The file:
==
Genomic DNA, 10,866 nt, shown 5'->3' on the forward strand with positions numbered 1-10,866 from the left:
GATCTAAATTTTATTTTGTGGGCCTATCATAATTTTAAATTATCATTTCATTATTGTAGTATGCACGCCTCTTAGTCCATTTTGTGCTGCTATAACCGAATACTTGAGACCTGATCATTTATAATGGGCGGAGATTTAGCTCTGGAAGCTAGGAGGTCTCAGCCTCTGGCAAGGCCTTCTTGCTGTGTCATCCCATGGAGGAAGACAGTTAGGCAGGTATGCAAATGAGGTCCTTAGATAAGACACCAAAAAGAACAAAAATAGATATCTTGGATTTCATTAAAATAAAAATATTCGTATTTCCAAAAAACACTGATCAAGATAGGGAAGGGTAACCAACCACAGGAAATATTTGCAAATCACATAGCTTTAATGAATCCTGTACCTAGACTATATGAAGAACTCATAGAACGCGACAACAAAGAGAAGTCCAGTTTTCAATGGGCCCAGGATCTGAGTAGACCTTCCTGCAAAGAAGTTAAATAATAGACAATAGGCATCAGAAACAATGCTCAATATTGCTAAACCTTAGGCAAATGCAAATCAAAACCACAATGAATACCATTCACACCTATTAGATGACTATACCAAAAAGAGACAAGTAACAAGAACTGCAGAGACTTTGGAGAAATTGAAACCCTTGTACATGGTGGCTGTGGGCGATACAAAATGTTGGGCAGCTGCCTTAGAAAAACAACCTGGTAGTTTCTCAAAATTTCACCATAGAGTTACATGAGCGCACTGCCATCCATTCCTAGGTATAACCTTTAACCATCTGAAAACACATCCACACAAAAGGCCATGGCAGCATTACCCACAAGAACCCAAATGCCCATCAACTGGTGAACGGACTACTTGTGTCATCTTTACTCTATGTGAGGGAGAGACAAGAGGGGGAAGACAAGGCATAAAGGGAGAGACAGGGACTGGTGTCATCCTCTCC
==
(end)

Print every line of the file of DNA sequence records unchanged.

Genomic DNA, 10,866 nt, shown 5'->3' on the forward strand with positions numbered 1-10,866 from the left:
GATCTAAATTTTATTTTGTGGGCCTATCATAATTTTAAATTATCATTTCATTATTGTAGTATGCACGCCTCTTAGTCCATTTTGTGCTGCTATAACCGAATACTTGAGACCTGATCATTTATAATGGGCGGAGATTTAGCTCTGGAAGCTAGGAGGTCTCAGCCTCTGGCAAGGCCTTCTTGCTGTGTCATCCCATGGAGGAAGACAGTTAGGCAGGTATGCAAATGAGGTCCTTAGATAAGACACCAAAAAGAACAAAAATAGATATCTTGGATTTCATTAAAATAAAAATATTCGTATTTCCAAAAAACACTGATCAAGATAGGGAAGGGTAACCAACCACAGGAAATATTTGCAAATCACATAGCTTTAATGAATCCTGTACCTAGACTATATGAAGAACTCATAGAACGCGACAACAAAGAGAAGTCCAGTTTTCAATGGGCCCAGGATCTGAGTAGACCTTCCTGCAAAGAAGTTAAATAATAGACAATAGGCATCAGAAACAATGCTCAATATTGCTAAACCTTAGGCAAATGCAAATCAAAACCACAATGAATACCATTCACACCTATTAGATGACTATACCAAAAAGAGACAAGTAACAAGAACTGCAGAGACTTTGGAGAAATTGAAACCCTTGTACATGGTGGCTGTGGGCGATACAAAATGTTGGGCAGCTGCCTTAGAAAAACAACCTGGTAGTTTCTCAAAATTTCACCATAGAGTTACATGAGCGCACTGCCATCCATTCCTAGGTATAACCTTTAACCATCTGAAAACACATCCACACAAAAGGCCATGGCAGCATTACCCACAAGAACCCAAATGCCCATCAACTGGTGAACGGACTACTTGTGTCATCTTTACTCTATGTGAGGGAGAGACAAGAGGGGGAAGACAAGGCATAAAGGGAGAGACAGGGACTGGTGTCATCCTCTCC